Farnborough Airport today announced the sale of its millionth litre of sustainable aviation fuel (SAF), which it says highlights its aim to be a sustainability showcase for airports around the world.
Having begun to offer SAF to all its customers in 2021, Farnborough Airport has become one of the largest single-site suppliers of SAF to the business aviation community in the UK.
It also became the first airport in the world to offer SAF at the same price as its standard Jet A1 fuel during the lead up to the 2022 Farnborough International Airshow.
Simon Geere, CEO, said: “At Farnborough Airport, we want to be a genuine catalyst for change and are always looking for new ways to supply and create sustainable energy sources.
“We are proud of this milestone and our vision is to become a SAF only airport before the end of the decade, acting as an early adopter ‘of scale’ and accelerating the wider take-up of SAF across the aviation industry.”
Mark Atherton, Director of European General Aviation Sales at World Fuel Services, which provides the airport with SAF, said: “We remain fully committed to supporting Farnborough Airport by continuing to aid in the procurement of sustainable fuels.”
This is the latest milestone in the airport’s sustainability journey, the highlights of which include in 2018 becoming the first business aviation airport in the world to achieve carbon neutral status.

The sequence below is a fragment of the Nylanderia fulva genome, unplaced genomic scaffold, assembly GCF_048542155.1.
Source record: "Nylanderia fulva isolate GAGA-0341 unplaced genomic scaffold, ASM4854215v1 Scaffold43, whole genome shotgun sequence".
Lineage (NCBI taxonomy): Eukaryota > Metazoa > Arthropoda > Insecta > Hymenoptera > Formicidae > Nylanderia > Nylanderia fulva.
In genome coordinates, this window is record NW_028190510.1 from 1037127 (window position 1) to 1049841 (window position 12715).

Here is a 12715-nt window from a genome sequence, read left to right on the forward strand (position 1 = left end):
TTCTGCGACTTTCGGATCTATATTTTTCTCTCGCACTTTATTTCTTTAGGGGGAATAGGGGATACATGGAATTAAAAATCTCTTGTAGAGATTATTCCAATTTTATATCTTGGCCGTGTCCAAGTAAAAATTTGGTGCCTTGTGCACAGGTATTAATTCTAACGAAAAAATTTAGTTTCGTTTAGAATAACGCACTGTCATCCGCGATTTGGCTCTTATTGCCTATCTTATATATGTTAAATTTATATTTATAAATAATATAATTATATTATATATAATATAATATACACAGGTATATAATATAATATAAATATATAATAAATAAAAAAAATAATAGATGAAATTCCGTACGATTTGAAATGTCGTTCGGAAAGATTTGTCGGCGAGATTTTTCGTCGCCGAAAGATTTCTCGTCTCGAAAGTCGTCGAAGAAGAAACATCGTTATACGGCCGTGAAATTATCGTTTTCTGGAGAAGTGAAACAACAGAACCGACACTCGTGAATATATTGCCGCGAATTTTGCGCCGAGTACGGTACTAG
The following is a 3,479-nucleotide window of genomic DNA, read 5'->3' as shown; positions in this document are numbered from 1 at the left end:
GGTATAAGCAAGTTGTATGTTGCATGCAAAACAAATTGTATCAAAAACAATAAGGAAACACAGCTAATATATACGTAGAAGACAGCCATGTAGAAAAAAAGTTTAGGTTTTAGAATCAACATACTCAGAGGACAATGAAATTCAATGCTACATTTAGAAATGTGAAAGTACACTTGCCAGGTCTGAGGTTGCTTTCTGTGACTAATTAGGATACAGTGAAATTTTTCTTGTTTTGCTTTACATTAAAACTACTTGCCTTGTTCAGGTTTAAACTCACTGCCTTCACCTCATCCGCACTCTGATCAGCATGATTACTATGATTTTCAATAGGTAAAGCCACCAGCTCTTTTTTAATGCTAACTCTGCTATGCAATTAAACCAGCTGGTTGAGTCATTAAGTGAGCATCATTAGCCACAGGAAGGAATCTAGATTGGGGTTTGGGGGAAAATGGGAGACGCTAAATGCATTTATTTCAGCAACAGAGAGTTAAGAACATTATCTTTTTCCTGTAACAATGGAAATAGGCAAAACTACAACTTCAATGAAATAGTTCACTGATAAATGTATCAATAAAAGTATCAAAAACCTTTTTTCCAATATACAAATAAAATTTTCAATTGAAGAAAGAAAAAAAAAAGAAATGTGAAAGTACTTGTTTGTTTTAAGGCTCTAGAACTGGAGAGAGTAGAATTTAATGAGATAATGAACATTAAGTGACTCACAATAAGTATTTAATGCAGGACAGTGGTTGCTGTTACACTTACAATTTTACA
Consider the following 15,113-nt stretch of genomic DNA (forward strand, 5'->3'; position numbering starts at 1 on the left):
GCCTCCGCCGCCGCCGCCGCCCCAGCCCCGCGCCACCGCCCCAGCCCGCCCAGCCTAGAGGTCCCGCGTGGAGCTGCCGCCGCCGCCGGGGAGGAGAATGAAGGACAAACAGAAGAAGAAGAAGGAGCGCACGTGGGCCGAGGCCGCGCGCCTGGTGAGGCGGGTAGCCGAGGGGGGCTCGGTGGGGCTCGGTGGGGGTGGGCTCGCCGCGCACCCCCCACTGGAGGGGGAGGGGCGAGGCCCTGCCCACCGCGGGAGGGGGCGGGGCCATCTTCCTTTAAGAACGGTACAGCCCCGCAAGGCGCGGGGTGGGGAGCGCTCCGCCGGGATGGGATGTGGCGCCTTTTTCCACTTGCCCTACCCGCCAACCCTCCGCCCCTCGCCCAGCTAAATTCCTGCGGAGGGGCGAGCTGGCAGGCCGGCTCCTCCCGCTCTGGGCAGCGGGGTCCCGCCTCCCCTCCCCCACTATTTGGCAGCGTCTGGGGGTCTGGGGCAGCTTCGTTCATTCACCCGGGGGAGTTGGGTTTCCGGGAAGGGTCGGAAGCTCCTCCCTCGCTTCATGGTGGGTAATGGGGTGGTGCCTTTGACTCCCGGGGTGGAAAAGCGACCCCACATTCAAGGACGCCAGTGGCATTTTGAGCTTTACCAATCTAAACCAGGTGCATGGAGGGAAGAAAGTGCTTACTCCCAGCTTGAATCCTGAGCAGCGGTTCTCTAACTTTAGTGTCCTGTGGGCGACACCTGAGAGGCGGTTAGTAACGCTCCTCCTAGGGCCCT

Earlier this year, it was awarded Level 4+, the highest level of carbon accreditation, by the Airport Carbon Accreditation scheme.
Having launched its roadmap to net zero in 2022, where it has committed to being net zero in emissions within its direct control by 2030 or sooner, last week Farnborough Airport announced plans to embark one of the largest solar installations in the south east.
The solar panels will be mounted onto the airport’s iconic curved hangar roofs, as well as its state-of-the-art terminal building, the airport’s control tower, its Ground Support Facility building, and its award winning 169-room hotel, the Aviator Hampshire, helping to generate 25 per cent of the airport’s power.
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